The Impact of Foreign Acquisitions on Wages and Compensation

with David Autor (MIT), Matti Sarvimäki (Aalto) and Tuomo Virkola (EUI and LIER) 

Wages and exposure to foreign ownership in local labor markets

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Abstract

We study the impacts of policy induced home care or day care decisions by parents on children’s short- and long-term outcomes. We are able to utilize regional and over time exogenous variation in child home care allowance that significantly increases incentives to stay at home and take care of children that are under the age of three in Finland. Our results show that home care allowance decreases maternal employment and negatively affects the early childhood cognitive test results at the age of five. On longer term we find that home care allowance increases likelihood of choosing vocational rather than academic secondary education track and increases youth crimes. However, we do not find any impact on the grades of children after primary school. The results are more pronounced in municipalities that have higher average child care quality. Supporting the home care versus day care mechanism we additionally utilize a day care fee reform that created exogenous variation in day care fees and affected child outcomes ways consistent with the mechanisms explained above. The results indicate that universal child policies can have substantial impact on the subsequent lives of children.

Missing Miles: Avoidance and Evasion Responses to Car Taxes

with Jarkko Harju (VATT) and Joel Slemrod (UMich) Journal of Public Economics, vol. 181, 2020.

We study tax avoidance and evasion responses to extensive import car taxes in Finland. We do this by exploiting a series of policy reforms in Finland, by utilizing novel third-party comparison information, and by analyzing a randomized control trial that varies the salience of the third-party information and a public disclosure program that renders less attractive car tax evasion achieved by overstating the mileage of imported used cars. The results suggest that car taxes in Finland induce car buyers to avoid some of the taxes by importing used cars from other countries without a high car import car tax. Moreover, we find systematic evidence of tax evasion in the form of “missing miles.” The tax evasion leads to a significant loss of tax revenue and is positively related to CO2 emissions and the tax rate. Increasing the salience of the anti-evasion initiatives reduced reported the overstatement of mileage.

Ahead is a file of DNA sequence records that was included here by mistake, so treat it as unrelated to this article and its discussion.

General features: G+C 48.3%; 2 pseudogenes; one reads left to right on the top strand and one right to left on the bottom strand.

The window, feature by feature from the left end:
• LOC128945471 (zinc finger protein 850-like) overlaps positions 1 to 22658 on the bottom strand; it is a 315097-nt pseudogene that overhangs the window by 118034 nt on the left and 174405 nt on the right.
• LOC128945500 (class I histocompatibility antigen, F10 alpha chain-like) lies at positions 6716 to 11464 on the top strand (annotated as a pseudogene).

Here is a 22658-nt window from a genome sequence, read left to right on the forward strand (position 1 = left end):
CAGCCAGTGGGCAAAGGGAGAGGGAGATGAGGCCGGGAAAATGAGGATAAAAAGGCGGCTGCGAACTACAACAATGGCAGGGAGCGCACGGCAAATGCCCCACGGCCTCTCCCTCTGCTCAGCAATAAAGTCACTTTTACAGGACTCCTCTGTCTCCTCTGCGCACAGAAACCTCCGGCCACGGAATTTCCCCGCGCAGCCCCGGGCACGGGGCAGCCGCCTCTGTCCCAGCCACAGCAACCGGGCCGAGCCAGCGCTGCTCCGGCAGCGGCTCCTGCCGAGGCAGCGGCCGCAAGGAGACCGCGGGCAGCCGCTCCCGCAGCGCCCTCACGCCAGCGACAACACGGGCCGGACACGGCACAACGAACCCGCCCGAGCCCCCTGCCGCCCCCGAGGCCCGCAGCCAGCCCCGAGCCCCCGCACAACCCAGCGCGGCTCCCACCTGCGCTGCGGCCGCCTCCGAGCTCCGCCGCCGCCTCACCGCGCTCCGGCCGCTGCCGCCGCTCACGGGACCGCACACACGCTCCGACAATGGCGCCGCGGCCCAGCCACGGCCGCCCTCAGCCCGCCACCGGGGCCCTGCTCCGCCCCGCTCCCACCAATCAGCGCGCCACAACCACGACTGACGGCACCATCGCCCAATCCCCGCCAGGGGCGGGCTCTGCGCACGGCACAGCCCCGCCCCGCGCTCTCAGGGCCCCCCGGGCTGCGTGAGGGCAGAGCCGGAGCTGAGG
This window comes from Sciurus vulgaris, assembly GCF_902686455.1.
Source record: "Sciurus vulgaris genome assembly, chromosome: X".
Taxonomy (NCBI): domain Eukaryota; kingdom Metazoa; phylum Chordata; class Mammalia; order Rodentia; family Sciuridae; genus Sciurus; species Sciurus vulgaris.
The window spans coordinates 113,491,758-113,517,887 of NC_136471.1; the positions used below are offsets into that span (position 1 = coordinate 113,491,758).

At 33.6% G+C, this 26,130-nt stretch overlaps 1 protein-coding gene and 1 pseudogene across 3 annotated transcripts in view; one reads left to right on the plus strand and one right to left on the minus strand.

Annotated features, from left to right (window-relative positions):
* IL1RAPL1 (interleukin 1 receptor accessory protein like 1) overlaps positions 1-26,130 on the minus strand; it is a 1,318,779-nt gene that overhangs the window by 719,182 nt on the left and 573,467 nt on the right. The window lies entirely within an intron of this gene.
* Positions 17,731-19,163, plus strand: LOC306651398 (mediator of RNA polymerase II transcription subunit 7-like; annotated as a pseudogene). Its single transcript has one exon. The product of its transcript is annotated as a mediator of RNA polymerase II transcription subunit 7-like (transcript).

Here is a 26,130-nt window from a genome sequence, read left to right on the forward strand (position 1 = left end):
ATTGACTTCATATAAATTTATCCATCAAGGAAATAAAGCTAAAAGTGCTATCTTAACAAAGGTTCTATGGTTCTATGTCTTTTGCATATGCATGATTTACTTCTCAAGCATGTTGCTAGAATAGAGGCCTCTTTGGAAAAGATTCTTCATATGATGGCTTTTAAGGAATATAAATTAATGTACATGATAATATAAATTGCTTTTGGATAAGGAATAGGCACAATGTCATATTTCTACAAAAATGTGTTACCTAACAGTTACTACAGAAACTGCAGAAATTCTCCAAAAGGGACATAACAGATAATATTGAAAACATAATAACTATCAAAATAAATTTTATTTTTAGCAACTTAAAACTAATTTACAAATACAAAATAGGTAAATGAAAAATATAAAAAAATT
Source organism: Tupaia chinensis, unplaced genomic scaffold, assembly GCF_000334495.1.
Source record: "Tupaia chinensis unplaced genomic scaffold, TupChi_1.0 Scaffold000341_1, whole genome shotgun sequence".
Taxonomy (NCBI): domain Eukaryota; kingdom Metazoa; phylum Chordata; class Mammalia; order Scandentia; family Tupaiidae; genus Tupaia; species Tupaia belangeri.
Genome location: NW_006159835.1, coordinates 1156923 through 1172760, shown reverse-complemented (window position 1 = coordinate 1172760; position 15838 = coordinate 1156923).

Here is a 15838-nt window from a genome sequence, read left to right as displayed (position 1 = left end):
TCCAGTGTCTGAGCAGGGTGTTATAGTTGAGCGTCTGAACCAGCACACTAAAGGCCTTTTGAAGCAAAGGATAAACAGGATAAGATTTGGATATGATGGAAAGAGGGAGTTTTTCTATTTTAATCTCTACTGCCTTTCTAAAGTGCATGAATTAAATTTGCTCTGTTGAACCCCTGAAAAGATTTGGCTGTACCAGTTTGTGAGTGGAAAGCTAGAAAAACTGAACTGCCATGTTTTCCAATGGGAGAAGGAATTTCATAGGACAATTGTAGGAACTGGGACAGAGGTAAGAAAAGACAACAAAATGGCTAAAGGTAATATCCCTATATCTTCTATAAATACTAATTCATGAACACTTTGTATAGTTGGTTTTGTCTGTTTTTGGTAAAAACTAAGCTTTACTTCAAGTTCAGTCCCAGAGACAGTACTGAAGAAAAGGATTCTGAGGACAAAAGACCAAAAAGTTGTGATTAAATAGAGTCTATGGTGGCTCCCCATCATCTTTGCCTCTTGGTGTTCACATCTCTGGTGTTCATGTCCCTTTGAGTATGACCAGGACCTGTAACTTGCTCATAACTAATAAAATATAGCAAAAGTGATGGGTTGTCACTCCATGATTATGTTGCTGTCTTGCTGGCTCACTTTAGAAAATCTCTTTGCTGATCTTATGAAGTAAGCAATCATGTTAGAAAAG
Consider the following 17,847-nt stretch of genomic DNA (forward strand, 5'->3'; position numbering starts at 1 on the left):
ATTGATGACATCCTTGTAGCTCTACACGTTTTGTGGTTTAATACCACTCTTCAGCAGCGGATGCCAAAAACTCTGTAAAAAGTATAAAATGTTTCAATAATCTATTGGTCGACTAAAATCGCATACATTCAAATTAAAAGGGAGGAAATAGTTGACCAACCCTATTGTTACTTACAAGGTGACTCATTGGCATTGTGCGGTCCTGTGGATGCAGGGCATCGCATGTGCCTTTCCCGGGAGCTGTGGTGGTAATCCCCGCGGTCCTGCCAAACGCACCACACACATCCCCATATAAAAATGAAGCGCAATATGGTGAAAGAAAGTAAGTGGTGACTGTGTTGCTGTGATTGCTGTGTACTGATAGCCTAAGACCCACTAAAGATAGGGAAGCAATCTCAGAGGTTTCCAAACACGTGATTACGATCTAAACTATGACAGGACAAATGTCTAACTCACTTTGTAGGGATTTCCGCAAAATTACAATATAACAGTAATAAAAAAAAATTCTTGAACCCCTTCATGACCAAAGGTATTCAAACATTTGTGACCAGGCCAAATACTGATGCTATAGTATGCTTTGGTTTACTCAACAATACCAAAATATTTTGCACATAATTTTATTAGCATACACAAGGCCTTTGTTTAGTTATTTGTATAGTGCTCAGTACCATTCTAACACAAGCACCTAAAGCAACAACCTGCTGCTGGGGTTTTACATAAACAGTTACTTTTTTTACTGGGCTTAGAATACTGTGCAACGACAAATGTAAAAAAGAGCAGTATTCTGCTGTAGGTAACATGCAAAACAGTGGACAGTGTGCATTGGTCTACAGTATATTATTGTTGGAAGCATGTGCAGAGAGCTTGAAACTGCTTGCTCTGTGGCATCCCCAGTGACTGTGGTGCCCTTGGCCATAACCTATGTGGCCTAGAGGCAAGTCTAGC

Firm types, price-setting strategies, and consumption-tax incidence

with Jarkko Harju (VATT) and Oskar Nordström Skans (Uppsala)

Journal of Public Economics, vol. 165, pages 48–72, 2018

We analyze price responses to large restaurant VAT rate reductions in two different European countries and show that price responses in the short and medium run were clustered around two focal points of zero pass-through and full pass-through. Differences between independent restaurants and chains is the key explanation for this pattern. While nearly all independent restaurants effectively ignored the tax reductions and left consumer prices unchanged, a substantial fraction of restaurants belonging to chains chose a rapid and complete pass-through. In the longer run, prices converged, but primarily through a price reversion among chain restaurants. The stark difference in price responses cannot be explained by location, initial prices or other market-segment indicators such as meal or restaurant types. Further evidence on the use of round-number pricing, on price-change frequencies, and on pricing behavior during currency conversions suggests that the diverging price responses to consumption-tax reforms reflect fundamental differences in price-setting behavior between the two types of firms.